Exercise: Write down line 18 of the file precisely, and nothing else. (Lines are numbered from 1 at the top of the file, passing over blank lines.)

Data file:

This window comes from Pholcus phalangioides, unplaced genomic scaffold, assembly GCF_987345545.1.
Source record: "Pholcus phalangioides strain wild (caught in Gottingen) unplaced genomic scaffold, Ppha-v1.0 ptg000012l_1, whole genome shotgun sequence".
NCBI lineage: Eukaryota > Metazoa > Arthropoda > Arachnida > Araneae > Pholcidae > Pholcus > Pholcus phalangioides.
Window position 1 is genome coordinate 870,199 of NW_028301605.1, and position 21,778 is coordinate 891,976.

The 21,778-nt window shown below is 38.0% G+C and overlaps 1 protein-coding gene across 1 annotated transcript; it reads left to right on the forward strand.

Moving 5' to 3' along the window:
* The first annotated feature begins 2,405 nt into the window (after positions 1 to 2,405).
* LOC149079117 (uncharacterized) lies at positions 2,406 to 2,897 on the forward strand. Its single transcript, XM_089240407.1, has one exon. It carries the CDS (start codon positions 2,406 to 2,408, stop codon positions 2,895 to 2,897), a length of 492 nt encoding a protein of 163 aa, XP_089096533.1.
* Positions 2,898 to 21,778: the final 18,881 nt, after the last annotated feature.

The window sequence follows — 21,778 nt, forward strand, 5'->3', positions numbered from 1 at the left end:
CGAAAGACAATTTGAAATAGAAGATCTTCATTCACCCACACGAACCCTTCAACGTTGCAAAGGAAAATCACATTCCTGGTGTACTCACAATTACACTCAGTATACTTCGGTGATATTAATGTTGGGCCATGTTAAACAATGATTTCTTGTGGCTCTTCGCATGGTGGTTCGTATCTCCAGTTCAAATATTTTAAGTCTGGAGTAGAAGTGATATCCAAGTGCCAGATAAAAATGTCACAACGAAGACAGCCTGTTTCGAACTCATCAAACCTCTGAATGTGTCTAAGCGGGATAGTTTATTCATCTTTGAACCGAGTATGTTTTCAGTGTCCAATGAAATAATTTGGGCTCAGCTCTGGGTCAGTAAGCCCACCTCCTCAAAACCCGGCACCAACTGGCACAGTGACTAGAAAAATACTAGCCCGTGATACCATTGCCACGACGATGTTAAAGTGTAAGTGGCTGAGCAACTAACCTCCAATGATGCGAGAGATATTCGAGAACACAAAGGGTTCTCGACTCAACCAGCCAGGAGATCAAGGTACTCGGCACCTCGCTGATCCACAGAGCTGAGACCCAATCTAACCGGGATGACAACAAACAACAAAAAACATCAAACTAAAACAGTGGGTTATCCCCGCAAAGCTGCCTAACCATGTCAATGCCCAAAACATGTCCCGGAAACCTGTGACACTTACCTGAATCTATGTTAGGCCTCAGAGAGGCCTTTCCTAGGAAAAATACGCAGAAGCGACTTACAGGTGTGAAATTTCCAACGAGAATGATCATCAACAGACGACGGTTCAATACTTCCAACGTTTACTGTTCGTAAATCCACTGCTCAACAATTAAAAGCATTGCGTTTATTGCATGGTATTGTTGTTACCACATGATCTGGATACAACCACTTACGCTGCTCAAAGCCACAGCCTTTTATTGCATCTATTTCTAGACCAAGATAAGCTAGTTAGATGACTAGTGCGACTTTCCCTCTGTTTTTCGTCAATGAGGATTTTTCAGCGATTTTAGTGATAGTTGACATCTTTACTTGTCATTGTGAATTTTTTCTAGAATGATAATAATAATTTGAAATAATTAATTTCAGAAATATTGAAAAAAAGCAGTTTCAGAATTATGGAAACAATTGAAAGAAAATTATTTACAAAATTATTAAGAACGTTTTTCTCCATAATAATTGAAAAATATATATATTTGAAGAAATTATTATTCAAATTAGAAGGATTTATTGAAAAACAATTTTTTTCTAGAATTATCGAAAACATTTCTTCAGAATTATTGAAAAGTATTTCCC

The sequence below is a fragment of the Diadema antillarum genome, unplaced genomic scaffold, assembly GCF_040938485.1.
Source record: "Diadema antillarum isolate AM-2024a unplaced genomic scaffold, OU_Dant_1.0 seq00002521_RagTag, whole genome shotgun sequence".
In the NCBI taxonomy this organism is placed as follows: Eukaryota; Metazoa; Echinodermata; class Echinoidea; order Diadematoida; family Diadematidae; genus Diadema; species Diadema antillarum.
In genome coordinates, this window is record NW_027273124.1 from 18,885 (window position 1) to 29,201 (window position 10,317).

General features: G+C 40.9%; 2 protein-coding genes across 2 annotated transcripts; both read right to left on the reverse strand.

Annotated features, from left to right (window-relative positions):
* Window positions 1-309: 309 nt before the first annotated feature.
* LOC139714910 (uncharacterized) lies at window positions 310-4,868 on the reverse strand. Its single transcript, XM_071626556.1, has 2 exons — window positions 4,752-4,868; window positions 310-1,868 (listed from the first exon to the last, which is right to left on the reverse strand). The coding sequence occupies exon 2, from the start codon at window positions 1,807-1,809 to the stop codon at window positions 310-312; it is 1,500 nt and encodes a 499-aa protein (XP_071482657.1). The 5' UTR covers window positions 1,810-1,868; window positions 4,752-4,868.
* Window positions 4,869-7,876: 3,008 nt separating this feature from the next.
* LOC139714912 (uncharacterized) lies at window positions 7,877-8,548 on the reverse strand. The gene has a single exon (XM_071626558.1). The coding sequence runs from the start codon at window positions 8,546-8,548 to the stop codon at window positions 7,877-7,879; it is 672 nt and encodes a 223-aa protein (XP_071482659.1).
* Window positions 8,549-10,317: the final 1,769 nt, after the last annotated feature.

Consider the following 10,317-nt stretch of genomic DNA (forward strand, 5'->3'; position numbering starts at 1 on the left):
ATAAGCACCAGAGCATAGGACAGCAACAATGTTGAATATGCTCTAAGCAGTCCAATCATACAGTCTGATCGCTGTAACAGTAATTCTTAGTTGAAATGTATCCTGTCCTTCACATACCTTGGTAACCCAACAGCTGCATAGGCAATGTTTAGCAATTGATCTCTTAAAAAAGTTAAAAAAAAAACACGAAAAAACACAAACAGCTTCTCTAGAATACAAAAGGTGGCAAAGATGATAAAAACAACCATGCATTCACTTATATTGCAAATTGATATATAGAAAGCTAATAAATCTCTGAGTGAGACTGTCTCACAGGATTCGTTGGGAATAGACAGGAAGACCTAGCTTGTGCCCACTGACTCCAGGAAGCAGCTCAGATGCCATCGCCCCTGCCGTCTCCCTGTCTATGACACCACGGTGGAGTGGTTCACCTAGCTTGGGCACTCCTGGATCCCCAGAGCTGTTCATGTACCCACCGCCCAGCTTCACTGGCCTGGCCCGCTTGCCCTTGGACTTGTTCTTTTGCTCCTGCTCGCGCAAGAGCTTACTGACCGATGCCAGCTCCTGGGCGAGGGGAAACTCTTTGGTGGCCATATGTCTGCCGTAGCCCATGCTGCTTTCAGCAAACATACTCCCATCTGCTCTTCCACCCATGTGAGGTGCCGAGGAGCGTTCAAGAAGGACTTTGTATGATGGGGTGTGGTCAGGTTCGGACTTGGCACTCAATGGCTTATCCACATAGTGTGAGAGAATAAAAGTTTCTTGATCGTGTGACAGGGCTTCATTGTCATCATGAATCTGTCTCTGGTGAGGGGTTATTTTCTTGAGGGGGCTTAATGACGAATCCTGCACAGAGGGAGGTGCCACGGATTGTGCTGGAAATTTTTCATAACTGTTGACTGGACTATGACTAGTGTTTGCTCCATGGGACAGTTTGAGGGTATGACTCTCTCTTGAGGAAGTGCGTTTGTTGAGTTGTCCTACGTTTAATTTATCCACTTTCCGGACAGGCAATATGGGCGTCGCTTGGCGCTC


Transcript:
* Window positions 1-309: 309 nt before the first annotated feature.